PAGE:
The World’s End

The World’s End (2013)
★★ / ★★★★

When Gary King and his group of closest friends graduated in 1990, they made it their goal to complete the so-called Golden Mile, a marathon of drinking beers from twelve bars in Newton Haven. However, they only made it to nine. More than twenty years later, Gary (Simon Pegg) considers that particular day as the highlight of his life. He is now an alcoholic. He even lost contact with his buds. But he comes up with an idea: He will pay his friends a visit (Nick Frost, Paddy Considine, Eddie Marsan, Martin Freeman), dispersed throughout England, and propose that they complete their mission.

There is something missing in “The World’s End,” written and directed by Simon Pegg and Edgar Wright, and that is a strong third act. The set-up involving the leader of the pack begging and persuading his friends to go along with his wild idea is sharp in poking fun of arrested male development. The twist in the middle is executed with over-the-top—and funny—elegance. However, the last section is uninspired mishmash of explosions and pandemonium. Bigger is not always better in a comedy and this one falls head first.

The cast is undeniably talented and each shines in his own way. Though Pegg commands the mile-a-minute quirky dialogue, it is Marsan who is particularly good especially when we come to learn the trauma he has endured in school. I enjoyed his performance because although he has fewer lines and his character’s personality is less showy, there is a calm about him that is magnetic. He speaks with his body language—the tired and hunched posture to the deceptive smile—and so he shines even when he is not the center of attention.

But this is not a straightforward comedy which is expected given the level of wit, creativity, and entertainment in “Shaun of the Dead” and “Hot Fuzz.” To reveal the wacky turn of events is to ruin part of the fun, but this is what should be said: the special and visual effects end up overshadowing what should have been a funnier film. Because so much is thrown at the screen, potentially funny one-liners miss precise timing and the chemistry among the men withers. Starting about halfway through, I chucked once or twice but never laughed. I was slightly amused but not engaged.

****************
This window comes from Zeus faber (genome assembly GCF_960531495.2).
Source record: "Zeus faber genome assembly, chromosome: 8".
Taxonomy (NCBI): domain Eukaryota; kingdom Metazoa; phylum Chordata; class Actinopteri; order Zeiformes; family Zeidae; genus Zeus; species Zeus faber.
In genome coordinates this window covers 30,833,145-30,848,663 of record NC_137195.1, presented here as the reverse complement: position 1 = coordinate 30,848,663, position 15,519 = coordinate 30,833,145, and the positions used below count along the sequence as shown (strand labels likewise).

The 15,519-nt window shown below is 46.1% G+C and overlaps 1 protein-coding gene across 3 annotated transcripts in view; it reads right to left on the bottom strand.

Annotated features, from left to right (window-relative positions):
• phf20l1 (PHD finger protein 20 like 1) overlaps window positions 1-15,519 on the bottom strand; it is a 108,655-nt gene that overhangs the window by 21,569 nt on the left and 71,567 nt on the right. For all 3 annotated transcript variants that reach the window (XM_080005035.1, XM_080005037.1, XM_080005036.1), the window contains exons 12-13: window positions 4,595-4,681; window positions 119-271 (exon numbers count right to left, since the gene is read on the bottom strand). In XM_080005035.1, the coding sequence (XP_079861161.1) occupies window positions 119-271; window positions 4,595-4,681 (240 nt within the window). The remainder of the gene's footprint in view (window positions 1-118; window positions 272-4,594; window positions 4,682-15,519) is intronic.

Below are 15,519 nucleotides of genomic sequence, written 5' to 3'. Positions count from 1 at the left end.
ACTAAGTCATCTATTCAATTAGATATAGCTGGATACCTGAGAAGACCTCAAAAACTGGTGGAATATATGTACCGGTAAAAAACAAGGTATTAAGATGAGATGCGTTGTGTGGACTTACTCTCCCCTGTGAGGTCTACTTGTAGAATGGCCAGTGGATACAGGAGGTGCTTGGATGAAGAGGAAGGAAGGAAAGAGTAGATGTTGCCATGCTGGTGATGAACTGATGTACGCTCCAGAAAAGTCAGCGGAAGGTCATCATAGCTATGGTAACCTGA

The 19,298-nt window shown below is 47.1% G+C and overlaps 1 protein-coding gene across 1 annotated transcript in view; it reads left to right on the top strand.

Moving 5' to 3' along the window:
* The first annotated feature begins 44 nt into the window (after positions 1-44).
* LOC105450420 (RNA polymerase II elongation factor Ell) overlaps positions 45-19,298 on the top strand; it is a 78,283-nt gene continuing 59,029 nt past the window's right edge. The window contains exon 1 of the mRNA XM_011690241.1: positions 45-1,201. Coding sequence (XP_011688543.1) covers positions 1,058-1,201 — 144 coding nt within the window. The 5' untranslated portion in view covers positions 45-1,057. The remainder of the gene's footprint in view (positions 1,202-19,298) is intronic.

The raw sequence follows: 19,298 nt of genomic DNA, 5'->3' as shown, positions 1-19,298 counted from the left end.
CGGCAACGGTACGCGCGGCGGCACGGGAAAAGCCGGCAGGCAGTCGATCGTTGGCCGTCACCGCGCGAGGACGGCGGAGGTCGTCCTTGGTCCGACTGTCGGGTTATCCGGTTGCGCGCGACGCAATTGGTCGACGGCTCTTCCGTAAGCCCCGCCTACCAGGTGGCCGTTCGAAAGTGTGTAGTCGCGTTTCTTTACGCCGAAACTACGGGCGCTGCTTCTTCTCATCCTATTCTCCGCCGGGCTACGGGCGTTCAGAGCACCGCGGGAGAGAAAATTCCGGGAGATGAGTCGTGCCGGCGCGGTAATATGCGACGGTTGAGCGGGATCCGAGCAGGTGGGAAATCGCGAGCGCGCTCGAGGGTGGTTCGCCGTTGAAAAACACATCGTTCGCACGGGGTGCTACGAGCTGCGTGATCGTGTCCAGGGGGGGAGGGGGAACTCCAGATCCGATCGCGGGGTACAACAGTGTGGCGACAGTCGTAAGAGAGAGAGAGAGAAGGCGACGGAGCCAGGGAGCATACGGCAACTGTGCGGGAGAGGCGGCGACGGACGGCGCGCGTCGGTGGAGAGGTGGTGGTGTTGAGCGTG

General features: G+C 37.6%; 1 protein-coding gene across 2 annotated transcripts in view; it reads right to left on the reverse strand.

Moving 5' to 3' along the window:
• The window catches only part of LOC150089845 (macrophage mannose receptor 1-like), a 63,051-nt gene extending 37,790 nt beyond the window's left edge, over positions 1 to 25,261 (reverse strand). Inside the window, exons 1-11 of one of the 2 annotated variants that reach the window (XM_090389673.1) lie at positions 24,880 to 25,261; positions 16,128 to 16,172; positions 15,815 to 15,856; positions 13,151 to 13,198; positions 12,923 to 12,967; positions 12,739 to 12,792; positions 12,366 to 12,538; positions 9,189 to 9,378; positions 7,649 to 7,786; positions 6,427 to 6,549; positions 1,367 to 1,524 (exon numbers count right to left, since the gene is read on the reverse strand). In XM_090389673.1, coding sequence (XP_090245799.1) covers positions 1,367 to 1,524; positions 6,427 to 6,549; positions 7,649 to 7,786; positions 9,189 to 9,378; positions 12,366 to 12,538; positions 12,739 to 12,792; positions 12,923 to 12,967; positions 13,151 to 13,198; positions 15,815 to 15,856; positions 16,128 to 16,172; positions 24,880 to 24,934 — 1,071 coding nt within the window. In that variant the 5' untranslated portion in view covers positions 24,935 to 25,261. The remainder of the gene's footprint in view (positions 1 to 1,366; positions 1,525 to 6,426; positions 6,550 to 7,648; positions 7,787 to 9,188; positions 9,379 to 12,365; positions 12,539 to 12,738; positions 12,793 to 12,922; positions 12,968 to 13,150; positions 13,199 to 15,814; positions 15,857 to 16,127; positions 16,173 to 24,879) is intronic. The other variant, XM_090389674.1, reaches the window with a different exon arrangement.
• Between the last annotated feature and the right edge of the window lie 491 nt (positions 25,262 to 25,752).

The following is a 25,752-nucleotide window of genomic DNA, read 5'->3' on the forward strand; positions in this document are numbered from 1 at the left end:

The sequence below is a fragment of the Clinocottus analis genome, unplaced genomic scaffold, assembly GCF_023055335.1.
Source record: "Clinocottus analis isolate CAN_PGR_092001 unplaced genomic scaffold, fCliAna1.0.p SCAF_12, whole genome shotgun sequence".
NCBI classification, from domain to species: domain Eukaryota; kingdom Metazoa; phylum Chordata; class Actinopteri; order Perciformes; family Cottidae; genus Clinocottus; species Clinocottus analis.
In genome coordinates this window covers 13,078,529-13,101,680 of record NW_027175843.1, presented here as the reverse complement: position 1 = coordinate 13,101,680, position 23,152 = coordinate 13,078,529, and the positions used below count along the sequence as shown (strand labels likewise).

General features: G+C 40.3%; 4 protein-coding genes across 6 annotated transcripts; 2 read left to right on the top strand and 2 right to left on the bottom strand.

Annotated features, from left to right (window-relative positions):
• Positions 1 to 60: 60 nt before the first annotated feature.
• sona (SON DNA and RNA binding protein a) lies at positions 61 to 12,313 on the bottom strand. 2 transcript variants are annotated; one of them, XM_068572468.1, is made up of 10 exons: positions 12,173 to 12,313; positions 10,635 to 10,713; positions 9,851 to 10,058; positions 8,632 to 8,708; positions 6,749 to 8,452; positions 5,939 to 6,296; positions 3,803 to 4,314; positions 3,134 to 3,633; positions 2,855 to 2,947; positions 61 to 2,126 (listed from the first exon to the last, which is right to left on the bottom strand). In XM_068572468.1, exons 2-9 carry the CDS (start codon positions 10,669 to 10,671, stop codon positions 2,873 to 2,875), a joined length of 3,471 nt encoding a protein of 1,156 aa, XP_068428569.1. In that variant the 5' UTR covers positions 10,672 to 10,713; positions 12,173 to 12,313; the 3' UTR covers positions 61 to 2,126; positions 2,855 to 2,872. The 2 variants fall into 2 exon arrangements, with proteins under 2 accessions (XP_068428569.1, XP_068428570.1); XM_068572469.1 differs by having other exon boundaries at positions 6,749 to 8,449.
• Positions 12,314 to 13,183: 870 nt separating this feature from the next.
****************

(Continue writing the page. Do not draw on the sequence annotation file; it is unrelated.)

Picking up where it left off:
The final twenty minutes is messy and corny, almost devoid of charm. What is presented on screen feels like a shallow brainstorming session. There are a few good ideas but most are either complete junk or ought to be thought about more thoroughly in order to be considered as workable material. I felt as thought my intelligence and expectations were insulted. It expects to get away with silliness without actually being good or inspired.

There are claims that “The World’s End” is the best out of the Three Flavours Cornetto trilogy (the other two being “Shaun of the Dead” and “Hot Fuzz). People who make such statements are either lying or they do not remember the other two very well. It is not a matter of taste but a matter of careful observation. Without a shadow of doubt, there is a significant gap in quality between this film and the other two. Let’s call a turkey a turkey—not a mythical goose that lays golden eggs.

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